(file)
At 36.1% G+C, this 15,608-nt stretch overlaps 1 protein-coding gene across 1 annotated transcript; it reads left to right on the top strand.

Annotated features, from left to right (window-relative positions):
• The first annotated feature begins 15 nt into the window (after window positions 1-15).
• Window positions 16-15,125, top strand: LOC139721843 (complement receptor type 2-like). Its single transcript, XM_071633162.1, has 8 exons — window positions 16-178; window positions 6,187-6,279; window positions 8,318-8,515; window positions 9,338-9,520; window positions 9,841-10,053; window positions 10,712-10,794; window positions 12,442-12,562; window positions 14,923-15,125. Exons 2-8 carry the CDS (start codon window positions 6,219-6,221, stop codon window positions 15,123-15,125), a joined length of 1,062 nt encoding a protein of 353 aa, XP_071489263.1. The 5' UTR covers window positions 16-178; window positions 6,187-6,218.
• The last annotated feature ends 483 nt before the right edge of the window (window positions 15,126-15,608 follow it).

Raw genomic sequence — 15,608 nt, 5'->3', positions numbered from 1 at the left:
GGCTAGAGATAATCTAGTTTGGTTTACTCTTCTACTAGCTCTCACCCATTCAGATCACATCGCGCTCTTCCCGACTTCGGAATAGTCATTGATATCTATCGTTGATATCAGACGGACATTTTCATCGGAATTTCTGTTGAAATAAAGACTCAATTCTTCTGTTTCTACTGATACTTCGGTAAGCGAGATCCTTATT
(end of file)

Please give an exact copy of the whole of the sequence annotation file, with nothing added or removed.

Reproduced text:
At 36.1% G+C, this 15,608-nt stretch overlaps 1 protein-coding gene across 1 annotated transcript; it reads left to right on the top strand.

Annotated features, from left to right (window-relative positions):
• The first annotated feature begins 15 nt into the window (after window positions 1-15).
• Window positions 16-15,125, top strand: LOC139721843 (complement receptor type 2-like). Its single transcript, XM_071633162.1, has 8 exons — window positions 16-178; window positions 6,187-6,279; window positions 8,318-8,515; window positions 9,338-9,520; window positions 9,841-10,053; window positions 10,712-10,794; window positions 12,442-12,562; window positions 14,923-15,125. Exons 2-8 carry the CDS (start codon window positions 6,219-6,221, stop codon window positions 15,123-15,125), a joined length of 1,062 nt encoding a protein of 353 aa, XP_071489263.1. The 5' UTR covers window positions 16-178; window positions 6,187-6,218.
• The last annotated feature ends 483 nt before the right edge of the window (window positions 15,126-15,608 follow it).

Raw genomic sequence — 15,608 nt, 5'->3', positions numbered from 1 at the left:
GGCTAGAGATAATCTAGTTTGGTTTACTCTTCTACTAGCTCTCACCCATTCAGATCACATCGCGCTCTTCCCGACTTCGGAATAGTCATTGATATCTATCGTTGATATCAGACGGACATTTTCATCGGAATTTCTGTTGAAATAAAGACTCAATTCTTCTGTTTCTACTGATACTTCGGTAAGCGAGATCCTTATT